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Unemployment in France - statistics & facts

The fight against unemployment is a war horse of sorts for all governments. Guaranteeing jobs for citizens is a necessary condition to develop a national economy. In France, many measures have been put in place since the end of the 30 glorious years (Les Trente Glorieuses, 1945-1975) to stop the various waves of unemployment. While in 1997 France reached one of the highest unemployment rates since 1982 with 10.4 percent, Lionel Jospin's government shortened the work week from 39 to 35 hours under the Aubry law. Four years later, the rate had fallen to 7.3 percent.
Although the measures apply to the entire population, the effects vary widely from one group to another. This is due to factors such as socio-professional categories, gender, region of residence or age.

Unemployed youth and women

In the second quarter of 2019, most of the unemployed were men. This difference is also reflected in long-term unemployment (lasting more than one year). In 2018, 3.9 percent of men were affected by long-term unemployment, compared to 3.6 percent of women. However, women are more numerous in the B and C categories among job seekers. These categories include the unemployed pursuing part-time jobs.
Young people are also hit harder by economic ups and downs in France. During the 2008-2009 economic crisis, the French youth unemployment rate rose from 17.5 percent in the first quarter of 2008 to 23.9 percent in the third quarter of 2009. In the second half of 2020, during the coronavirus (COVID-19) crisis, young people were most affected by the national lockdown. Older job-seekers saw their unemployment rate fall, taking advantage of various safeguarding government measures.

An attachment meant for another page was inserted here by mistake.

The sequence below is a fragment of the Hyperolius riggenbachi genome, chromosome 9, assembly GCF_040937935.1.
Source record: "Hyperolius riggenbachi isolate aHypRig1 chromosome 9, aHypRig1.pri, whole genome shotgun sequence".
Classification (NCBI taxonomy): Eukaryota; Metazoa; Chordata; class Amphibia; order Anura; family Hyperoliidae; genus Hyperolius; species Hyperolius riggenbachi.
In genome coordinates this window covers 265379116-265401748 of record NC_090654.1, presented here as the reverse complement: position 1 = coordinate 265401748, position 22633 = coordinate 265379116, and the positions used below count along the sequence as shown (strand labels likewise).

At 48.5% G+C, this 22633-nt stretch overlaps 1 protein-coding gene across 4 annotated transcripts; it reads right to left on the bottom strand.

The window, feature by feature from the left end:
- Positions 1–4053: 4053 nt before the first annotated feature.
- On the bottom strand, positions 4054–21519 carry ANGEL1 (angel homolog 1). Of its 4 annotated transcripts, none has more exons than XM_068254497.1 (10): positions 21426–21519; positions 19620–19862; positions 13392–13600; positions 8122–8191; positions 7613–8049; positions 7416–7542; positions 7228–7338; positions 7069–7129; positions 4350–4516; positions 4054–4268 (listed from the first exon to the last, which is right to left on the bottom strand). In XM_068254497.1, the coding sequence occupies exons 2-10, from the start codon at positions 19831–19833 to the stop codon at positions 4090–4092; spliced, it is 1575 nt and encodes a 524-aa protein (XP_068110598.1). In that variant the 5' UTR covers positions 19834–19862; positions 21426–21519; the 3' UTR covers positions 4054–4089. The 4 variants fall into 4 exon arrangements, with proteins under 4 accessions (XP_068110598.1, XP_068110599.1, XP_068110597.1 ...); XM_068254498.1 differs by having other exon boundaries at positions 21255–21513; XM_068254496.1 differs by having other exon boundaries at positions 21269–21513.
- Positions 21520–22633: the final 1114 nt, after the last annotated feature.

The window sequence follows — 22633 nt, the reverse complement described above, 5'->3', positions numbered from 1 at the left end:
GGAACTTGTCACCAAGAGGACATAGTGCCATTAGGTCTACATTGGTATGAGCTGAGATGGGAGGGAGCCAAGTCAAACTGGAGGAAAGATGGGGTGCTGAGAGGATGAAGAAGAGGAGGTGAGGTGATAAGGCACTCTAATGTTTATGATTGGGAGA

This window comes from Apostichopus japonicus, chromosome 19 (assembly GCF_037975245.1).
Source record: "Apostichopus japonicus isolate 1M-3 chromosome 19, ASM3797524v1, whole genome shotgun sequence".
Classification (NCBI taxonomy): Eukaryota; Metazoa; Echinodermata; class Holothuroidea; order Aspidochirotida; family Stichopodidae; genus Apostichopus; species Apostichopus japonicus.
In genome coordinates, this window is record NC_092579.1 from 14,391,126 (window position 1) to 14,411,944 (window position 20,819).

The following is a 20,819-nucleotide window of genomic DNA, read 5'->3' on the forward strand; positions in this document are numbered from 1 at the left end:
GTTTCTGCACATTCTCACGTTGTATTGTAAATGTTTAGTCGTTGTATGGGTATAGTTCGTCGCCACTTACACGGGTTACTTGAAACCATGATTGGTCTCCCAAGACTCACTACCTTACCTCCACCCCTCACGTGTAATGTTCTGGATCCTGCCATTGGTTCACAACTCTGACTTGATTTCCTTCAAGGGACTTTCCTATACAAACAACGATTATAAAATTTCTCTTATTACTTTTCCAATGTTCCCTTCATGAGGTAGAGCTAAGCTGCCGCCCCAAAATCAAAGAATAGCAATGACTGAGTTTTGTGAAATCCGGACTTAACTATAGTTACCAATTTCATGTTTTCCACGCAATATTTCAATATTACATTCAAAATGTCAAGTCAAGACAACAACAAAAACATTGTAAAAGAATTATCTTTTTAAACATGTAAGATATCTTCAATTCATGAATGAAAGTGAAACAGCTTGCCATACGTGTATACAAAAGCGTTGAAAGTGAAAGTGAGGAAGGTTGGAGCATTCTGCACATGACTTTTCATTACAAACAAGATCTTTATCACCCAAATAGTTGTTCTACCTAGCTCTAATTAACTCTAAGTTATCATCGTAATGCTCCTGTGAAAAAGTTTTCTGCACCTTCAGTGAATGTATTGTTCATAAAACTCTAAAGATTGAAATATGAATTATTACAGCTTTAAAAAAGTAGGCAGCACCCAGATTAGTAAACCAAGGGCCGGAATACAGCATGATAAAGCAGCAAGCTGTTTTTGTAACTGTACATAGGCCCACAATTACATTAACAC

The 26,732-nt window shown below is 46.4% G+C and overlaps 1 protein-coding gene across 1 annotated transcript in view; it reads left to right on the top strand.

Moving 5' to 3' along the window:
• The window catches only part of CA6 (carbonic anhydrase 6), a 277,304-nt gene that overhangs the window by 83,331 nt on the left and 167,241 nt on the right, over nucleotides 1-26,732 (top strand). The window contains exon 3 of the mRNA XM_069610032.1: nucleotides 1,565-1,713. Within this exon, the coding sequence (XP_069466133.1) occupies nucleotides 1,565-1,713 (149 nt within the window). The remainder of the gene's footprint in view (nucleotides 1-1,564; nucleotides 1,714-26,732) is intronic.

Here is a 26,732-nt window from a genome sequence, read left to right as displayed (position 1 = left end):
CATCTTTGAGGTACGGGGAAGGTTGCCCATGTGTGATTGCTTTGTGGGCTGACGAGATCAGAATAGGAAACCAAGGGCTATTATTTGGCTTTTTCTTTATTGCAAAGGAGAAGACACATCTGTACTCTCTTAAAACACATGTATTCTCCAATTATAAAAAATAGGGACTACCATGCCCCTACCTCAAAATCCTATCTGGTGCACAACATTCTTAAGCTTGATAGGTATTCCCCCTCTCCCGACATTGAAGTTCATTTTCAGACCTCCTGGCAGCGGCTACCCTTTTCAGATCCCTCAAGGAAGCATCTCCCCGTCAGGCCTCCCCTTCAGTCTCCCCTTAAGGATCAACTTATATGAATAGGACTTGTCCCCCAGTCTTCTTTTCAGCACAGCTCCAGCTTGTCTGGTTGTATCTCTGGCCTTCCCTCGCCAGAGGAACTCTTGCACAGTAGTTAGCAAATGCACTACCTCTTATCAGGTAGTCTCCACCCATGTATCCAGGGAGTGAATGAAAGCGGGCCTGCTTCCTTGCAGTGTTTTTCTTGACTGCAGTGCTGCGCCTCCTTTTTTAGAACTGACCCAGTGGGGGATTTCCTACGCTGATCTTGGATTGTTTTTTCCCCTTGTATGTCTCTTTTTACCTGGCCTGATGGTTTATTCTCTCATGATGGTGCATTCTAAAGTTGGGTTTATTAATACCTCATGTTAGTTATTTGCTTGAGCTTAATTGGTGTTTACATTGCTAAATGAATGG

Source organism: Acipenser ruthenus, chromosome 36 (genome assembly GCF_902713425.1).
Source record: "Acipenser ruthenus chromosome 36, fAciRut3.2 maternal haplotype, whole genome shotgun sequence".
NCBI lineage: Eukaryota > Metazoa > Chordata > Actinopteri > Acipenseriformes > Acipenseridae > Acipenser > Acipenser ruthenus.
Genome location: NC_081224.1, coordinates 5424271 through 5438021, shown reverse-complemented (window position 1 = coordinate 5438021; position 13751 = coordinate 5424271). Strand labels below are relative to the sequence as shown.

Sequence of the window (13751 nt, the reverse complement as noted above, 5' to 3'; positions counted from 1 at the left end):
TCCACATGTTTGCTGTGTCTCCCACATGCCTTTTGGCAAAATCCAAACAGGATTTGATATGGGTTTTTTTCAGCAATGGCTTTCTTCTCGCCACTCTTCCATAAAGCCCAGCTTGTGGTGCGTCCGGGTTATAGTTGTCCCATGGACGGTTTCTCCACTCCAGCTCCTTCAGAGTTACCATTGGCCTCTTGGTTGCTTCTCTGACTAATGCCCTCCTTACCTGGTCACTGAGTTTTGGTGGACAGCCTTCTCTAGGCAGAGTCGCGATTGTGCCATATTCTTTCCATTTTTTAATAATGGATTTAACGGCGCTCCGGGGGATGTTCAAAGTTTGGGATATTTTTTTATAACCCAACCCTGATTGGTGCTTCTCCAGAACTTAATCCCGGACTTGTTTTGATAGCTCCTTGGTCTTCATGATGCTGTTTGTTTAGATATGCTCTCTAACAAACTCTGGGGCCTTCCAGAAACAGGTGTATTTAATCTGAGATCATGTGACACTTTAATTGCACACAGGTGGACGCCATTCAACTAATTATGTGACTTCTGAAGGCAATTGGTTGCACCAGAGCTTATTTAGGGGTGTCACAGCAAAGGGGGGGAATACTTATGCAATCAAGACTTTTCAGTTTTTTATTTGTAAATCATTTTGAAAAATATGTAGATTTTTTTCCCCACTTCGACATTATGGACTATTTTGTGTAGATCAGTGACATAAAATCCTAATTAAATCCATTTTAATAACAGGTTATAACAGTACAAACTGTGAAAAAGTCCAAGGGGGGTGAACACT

National measures to help the unemployed back into work

The French employment agency Pôle emploi has a network covering metropolitan France and overseas territories. The mission of the Pôle emploi is to accompany the unemployed in their search for work. In 2019, more than 700,000 job-seekers registered with an agency in the Ile-de-France region had found a job.
Registering with the Pôle emploi also opens the door to unemployment insurance, with approximately 3.5 million unemployed people receiving it in 2018. In March of the same year, an unemployed person received an average salary of 1,187 euros per month. Still, some job-seekers find it difficult to find work after several months or even years, despite government assistance and services. In the second half of 2020, more than 2.6 million people had not found a job for at least a year in France.

The fear of rising unemployment is a real danger for economies based on mass consumption. The COVID-19 crisis has made France fear the worst after seeing the number of unemployed people explode. Estimates predicted an increase of several points in unemployment according to different coronavirus scenarios. However, in the second half of 2020, the French unemployment rate was curbed by several measures, such as short-time work, or reduced working hours, to relieve companies of employee wages during the lockdown. A longer crisis would bankrupt a significant number of companies in some key sectors of the French economy, such as tourism, which is already heavily impacted.

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Unemployment in France

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